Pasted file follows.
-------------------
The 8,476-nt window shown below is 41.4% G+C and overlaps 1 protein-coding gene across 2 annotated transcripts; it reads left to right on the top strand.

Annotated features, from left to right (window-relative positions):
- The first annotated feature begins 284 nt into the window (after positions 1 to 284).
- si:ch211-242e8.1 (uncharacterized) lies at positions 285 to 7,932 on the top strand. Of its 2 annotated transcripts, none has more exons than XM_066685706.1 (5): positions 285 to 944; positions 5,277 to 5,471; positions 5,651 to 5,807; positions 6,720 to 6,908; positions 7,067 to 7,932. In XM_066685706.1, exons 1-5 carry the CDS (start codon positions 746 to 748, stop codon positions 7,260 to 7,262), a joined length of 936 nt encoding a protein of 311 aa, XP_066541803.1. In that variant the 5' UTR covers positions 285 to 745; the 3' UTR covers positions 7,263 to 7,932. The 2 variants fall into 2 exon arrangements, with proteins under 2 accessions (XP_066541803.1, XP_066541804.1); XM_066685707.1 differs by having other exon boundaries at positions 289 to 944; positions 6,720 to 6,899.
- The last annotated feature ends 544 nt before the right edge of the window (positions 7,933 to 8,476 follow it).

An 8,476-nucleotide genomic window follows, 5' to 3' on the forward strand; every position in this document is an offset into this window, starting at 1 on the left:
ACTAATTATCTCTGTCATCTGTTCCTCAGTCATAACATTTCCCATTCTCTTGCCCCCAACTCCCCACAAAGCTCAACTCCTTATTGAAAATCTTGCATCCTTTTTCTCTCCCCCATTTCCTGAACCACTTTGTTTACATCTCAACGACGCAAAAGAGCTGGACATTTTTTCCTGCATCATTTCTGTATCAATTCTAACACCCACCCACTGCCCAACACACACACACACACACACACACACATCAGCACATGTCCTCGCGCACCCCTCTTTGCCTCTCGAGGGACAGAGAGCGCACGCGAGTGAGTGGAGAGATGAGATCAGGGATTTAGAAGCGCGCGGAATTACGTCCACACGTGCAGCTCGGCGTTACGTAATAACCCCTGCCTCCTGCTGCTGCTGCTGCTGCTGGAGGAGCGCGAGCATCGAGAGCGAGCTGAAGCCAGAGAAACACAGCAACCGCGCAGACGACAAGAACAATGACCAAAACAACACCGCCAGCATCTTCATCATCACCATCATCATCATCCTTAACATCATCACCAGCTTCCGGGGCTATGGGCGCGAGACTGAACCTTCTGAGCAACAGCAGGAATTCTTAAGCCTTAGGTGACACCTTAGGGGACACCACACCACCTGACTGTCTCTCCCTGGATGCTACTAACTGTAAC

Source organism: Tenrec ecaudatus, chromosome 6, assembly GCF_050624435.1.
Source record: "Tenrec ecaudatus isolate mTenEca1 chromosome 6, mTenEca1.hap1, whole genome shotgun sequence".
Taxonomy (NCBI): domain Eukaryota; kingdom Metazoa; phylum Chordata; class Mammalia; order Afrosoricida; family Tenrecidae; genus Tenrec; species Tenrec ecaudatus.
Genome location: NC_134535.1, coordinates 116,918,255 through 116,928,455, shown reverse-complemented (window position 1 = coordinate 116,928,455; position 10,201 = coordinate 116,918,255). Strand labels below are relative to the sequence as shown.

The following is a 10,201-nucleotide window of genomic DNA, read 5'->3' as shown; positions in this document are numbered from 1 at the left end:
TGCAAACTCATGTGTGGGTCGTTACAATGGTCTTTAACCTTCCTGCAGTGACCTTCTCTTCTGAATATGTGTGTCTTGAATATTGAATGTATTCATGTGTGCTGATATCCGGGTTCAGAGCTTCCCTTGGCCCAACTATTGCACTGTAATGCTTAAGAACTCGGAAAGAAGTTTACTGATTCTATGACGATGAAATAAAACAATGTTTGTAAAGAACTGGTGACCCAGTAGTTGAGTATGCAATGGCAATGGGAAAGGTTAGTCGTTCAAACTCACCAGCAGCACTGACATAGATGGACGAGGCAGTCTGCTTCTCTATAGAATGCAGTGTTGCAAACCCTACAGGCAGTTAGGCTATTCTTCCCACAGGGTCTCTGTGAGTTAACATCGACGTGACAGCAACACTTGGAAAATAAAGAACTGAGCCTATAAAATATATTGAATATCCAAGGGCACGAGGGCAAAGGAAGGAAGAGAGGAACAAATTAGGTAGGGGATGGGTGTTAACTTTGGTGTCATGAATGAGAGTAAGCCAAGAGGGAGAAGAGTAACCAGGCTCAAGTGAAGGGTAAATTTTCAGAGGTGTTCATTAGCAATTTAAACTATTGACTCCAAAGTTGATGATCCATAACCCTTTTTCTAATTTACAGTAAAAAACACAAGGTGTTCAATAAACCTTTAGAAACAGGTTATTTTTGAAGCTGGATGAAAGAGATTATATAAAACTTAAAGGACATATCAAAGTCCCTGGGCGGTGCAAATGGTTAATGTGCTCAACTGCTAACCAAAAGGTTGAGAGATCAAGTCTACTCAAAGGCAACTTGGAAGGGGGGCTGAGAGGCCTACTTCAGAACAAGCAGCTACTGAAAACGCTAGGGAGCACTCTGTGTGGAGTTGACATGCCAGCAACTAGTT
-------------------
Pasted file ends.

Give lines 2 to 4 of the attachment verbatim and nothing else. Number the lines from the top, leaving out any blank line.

Annotated features, from left to right (window-relative positions):
- The first annotated feature begins 284 nt into the window (after positions 1 to 284).
- si:ch211-242e8.1 (uncharacterized) lies at positions 285 to 7,932 on the top strand. Of its 2 annotated transcripts, none has more exons than XM_066685706.1 (5): positions 285 to 944; positions 5,277 to 5,471; positions 5,651 to 5,807; positions 6,720 to 6,908; positions 7,067 to 7,932. In XM_066685706.1, exons 1-5 carry the CDS (start codon positions 746 to 748, stop codon positions 7,260 to 7,262), a joined length of 936 nt encoding a protein of 311 aa, XP_066541803.1. In that variant the 5' UTR covers positions 285 to 745; the 3' UTR covers positions 7,263 to 7,932. The 2 variants fall into 2 exon arrangements, with proteins under 2 accessions (XP_066541803.1, XP_066541804.1); XM_066685707.1 differs by having other exon boundaries at positions 289 to 944; positions 6,720 to 6,899.